SC: Is it part of your work to come up with taglines or other text as well or is that a separate entity’s work? How about other technical considerations like credit blocks? What size font, what kind of font, placement on the poster? Is that dictated in a certain way (WGA, PGA, DGA rules?)
MC: “Development of copy directions is part of the first phase 1-sheet presentation. It is very much an integral part of the poster and must work hand-in-hand with the visual. It is not unusual to develop teaser images that are copy alone.
As far as the billing block, those are provided by the studio and represent the legal credits called out by the different guilds. Their size on a poster is dictated by the size of the title.”
SC: Are images used in the design work created on set or does Blood and Chocolate usually arrange their own photo shoot to suit the proposed design?
MC: “Images used in one-sheets come from a variety of places. Often they are from unit photography that is taken during production or special shoots of the talent done later. Often times, Blood & Chocolate will special shoot specific images if they are needed for specific concepts. Photographic stock agencies are another resource.”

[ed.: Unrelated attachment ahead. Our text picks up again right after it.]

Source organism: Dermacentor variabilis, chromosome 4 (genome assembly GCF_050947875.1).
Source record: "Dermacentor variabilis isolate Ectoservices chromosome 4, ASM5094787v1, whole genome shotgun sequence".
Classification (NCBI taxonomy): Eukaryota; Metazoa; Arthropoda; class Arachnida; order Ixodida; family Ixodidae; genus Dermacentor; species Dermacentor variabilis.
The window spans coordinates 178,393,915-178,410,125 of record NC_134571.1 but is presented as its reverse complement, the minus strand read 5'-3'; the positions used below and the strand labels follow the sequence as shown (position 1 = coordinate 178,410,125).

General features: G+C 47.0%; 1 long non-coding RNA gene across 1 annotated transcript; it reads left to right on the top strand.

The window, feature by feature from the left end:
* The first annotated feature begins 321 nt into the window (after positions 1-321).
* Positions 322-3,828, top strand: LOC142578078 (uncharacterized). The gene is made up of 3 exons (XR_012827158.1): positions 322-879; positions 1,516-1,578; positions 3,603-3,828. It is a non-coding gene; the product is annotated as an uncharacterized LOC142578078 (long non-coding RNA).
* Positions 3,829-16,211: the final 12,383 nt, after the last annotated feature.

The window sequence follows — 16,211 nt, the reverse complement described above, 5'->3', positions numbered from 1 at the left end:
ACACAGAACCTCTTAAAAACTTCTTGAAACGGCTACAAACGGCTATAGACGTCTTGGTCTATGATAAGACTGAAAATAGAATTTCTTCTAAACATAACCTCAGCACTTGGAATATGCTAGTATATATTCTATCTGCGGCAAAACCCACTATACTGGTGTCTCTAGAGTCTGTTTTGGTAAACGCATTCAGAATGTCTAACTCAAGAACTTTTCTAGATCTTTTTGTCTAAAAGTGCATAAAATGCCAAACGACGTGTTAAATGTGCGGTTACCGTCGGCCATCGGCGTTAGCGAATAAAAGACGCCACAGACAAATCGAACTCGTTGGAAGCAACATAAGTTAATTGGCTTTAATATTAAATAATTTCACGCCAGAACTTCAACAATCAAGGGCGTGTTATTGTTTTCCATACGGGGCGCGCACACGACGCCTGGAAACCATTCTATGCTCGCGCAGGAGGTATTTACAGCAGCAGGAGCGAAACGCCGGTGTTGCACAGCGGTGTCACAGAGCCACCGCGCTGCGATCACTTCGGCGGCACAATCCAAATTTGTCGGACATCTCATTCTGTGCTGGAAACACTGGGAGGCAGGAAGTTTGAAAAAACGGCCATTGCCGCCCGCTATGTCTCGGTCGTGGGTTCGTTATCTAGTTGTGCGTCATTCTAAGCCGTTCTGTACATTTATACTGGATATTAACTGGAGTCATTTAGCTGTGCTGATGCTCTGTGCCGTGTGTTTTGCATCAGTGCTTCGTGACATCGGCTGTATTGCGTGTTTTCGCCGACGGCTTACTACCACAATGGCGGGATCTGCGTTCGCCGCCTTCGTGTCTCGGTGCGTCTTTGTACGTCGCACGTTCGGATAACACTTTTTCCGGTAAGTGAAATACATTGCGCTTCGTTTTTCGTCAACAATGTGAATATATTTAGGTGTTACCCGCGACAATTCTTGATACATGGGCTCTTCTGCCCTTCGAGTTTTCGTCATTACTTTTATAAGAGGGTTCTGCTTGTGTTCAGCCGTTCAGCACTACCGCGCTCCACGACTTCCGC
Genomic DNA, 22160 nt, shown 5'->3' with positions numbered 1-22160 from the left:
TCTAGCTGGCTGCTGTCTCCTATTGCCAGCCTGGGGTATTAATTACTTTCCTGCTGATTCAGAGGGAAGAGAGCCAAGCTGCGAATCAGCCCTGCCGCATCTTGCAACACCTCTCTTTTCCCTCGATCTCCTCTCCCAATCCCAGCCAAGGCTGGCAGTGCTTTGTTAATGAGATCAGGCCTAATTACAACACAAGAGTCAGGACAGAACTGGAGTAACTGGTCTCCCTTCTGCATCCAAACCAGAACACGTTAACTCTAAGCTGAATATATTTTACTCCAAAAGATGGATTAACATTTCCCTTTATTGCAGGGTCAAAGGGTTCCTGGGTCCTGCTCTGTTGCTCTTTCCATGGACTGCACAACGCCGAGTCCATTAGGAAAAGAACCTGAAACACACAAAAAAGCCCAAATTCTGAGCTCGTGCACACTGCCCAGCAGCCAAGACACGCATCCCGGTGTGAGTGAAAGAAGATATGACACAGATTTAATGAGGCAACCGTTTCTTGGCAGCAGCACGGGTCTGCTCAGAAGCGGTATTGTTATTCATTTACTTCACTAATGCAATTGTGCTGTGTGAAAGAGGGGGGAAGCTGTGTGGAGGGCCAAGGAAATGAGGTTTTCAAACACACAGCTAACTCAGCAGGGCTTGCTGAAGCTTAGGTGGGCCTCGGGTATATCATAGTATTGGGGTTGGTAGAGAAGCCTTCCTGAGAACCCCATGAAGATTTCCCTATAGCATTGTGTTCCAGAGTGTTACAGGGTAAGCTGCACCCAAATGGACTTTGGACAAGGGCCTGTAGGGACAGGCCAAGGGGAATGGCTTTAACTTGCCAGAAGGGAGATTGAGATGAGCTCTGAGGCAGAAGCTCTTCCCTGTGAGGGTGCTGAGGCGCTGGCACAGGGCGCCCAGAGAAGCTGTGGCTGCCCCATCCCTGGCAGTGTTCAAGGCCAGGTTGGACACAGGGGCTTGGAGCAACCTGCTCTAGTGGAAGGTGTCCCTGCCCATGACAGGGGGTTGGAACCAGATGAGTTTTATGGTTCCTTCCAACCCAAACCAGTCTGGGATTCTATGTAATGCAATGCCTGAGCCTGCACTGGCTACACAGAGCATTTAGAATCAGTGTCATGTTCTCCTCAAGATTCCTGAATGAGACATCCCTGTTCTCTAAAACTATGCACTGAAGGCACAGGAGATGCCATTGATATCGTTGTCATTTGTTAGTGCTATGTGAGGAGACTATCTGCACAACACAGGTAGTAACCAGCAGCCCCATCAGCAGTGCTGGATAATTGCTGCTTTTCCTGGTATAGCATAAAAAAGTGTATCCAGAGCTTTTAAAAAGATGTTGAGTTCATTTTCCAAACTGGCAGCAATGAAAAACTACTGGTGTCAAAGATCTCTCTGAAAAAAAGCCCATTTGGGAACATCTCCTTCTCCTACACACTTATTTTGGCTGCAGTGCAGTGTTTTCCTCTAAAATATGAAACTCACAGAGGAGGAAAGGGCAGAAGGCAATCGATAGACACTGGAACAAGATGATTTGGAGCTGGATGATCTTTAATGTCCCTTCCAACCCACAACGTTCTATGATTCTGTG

SC: When you are hired to create the design, who owns the design? From a standpoint of possibly wanting to sell the artwork as a separate function than purely promotional, does the client have the right to do that without further compensation to you?
MC: “Once the key art image is finished and delivered, it is owned by the studio. They can use it any way they choose to promote the movie.”
SC:Name one design in particular and illustrate how you approached it?
MC: THE BLAIR WITCH PROJECT
“It was the first of the reality-based modern horror movies. The entire movie is the tension of not knowing exactly where it is going. Ultimately, the haunting feeling is the absence of anything you can actually see, just their fear.
The poster conveys the same feeling. It is a low-angle shot – almost like someone laying on the ground, but we see no one. The only image is the woods, shown as a negative image. The documentary-style copy delivers an ominous message. No words like ‘terror’ or ‘horror,’ nothing cliche. It just says how their footage was found. Open ended and haunting.”
SC: Can you give a ballpark estimate for design cost for key art?
MC: “The cost of key art depends a number of factors. For smaller independent movies, the budget is usually smaller. They require fewer concepts and make fewer changes.For larger movies, the budget is bigger, as is the scope of work to be done to get to a final poster.”